New Basalt store going green " with style |

New Basalt store going green " with style

Photo courtesy of Sheryl BartoMichelle Lowe spent years selecting products and honing her concept before opening Corky Woods, a "green" department store in Willits Town Center this fall.

BASALT, Colorado ” You can buy underwear in Basalt again.

And not just any underwear. It’s men’s organic cotton underwear, boxer-brief style, for $17 at a new store at Willits Town Center called Corky Woods.

The availability of underwear, or lack thereof, became a symbol of discontent with changes in Aspen and other parts of the Roaring Fork Valley in the 1980s and ’90s. People lamented the loss of mom-and-pop stores when property values soared and ushered in the ultra-luxury era.

But the stocking of underwear isn’t really what makes Corky Woods unique. The establishment is a “green” department store where every product is environmentally friendly or made by a company that follows sustainable practices. Owner Michelle Lowe believes it is one of the first of its kind in the country.

The store boasts everything from chic green apparel to home furnishings, and non-toxic cosmetics to building materials.

There is a fair-sized section of environmentally friendly cleaning supplies from companies like Seventh Generation and Ecover. There are sheets and bedding made from organic cotton and wool, and reusable plates made from bamboo. Old sweaters were reused in more fashionable women’s tops. Cabinetry created from renewable wood fiber and without formaldehyde resins is integrated into the store design and available for sale.

A baby section features an organic cotton collection from a company called MiYim, including chemical-free, non-toxic colored bear for $35. The classic book of environmental activism, “The Lorax” by Dr. Seuss, is prominently displayed in the kids section.

A $58 handbag made from soda-can tops by a company called Alluminate, which makes accessories for social and environmental justice, captured the attention of a teen-aged shopper Wednesday afternoon.

The 3,300-square-foot store opened this fall after Lowe thought of and honed the concept for years. She brings a refreshing attitude to the green movement. She is a firm believer in sustainable, eco-friendly living, but she’s also leery about preaching about it. Not from lack of commitment. She fears people are getting jaded to some extent because of the constant barrage about green this and green that.

So Lowe decided to make the green products available for a market she is confident will respond. After working for several years in the area as an architectural interior designer, she saw firsthand the demand for green house wares, furnishings and decor.

“The key was to try to make it hip and chic,” Lowe said. She set out to prove it is possible to go green without sacrificing style through the products she stocked.

Corky Woods’ product selection shows you don’t have to be a smelly hippie living a life of depravity to be green.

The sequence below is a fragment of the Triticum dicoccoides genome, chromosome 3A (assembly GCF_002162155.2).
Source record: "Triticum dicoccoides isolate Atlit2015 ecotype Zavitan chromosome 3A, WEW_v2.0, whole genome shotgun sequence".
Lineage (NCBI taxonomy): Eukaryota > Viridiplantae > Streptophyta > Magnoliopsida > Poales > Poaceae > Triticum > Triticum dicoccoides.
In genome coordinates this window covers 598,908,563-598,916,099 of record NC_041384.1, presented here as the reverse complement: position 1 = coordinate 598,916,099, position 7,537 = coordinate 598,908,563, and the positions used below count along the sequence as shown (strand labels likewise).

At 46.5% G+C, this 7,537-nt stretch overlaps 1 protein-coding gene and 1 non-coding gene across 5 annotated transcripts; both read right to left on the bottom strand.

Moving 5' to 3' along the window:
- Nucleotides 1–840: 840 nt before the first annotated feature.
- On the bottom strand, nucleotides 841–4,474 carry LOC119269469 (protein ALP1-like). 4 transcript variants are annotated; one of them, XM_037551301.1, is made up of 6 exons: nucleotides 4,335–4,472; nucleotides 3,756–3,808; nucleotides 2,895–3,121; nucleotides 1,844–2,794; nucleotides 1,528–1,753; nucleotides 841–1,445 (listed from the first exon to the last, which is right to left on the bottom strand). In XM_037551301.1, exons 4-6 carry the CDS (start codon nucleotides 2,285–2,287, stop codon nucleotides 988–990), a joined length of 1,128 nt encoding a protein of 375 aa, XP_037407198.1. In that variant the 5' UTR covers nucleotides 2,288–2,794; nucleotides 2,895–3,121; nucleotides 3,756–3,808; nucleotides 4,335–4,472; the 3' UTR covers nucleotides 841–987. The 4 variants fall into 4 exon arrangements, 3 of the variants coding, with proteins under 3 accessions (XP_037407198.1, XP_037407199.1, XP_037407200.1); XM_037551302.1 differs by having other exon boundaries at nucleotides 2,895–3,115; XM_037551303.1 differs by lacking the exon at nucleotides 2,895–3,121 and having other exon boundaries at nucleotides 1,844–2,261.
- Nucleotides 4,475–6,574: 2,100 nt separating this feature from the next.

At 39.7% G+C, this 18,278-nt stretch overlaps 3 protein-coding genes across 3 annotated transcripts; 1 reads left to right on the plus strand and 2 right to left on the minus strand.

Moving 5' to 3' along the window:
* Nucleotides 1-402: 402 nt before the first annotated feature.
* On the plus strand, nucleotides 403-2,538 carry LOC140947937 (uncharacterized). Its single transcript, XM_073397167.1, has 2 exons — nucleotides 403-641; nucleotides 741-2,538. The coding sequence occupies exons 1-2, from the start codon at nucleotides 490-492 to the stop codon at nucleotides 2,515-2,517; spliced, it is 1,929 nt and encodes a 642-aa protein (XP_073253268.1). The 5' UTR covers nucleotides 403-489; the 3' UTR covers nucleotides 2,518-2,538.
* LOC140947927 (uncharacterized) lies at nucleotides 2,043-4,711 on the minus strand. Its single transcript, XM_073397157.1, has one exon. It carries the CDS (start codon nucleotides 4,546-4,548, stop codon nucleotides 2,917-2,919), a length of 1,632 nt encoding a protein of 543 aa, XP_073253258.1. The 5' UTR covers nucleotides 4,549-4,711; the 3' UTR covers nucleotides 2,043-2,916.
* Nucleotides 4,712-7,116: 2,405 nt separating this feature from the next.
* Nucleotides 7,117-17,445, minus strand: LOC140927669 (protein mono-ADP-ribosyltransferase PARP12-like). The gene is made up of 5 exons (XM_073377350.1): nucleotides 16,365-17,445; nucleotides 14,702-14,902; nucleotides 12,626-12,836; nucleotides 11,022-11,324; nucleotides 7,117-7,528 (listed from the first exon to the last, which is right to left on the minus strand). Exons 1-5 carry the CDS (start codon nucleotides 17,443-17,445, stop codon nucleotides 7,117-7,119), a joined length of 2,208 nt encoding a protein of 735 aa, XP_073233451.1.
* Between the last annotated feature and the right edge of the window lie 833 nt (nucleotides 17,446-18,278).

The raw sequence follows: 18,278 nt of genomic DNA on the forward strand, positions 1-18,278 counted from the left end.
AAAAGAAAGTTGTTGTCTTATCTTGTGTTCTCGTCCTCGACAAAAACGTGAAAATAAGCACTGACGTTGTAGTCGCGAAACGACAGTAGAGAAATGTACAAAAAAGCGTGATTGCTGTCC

Lowe also believes demand already exists for eco-friendly products for daily living, like the non-toxic cosmetics, bath and body products and cleaning materials. Valley residents just needed those products to be more accessible.

“This has got to become bigger,” Lowe said. “I don’t like calling it a trend. It’s got to be the way of the future. It’s ridiculous it’s not.”

She is unfazed by starting a store at the time economic turmoil is gripping the country. “To me it’s the perfect time,” she said, noting that Heinz Ketchup was created during the Great Depression. She believes people will adjust their buying habits as part of the recovery from this recession. They will change their ideas on consumption. They will be more conscious of the sustainable practices of producers and appreciate recycled and earth-friendly products.

She applied her beliefs while customizing the interior of the store. The building materials used to construct Corky Woods are available for sale. She used bamboo flooring on the ceiling. The floor is reclaimed teak. Light fixtures are from recycled metals. The countertops are recycled glass. She will soon install solar voltaic awnings.

The shelving and other fixtures were destined for a dump when a Macy’s store in Seattle liquidated. They were saved and shipped by Lowe to Basalt.

She and her top assistant have been researching products for their inventory since 2001. They tended to go with items that aren’t available elsewhere in the valley.

“I really did obsess about decisions,” Lowe said. “That’s why this project took so long.”

But coming up with the store name ” Corky Woods ” was easy. “That is my alter-ego, green name,” Lowe said with a smile. She was sitting around with friends a few years back when they discussed how “all the cool environmental people” have fitting names. Corky Woods popped into her mind after that conversation.

The green department store is located at 261 Robinson St. in the Willits Town Center. It is in the same building that houses El Korita, Smoke and Crave Kitchen.

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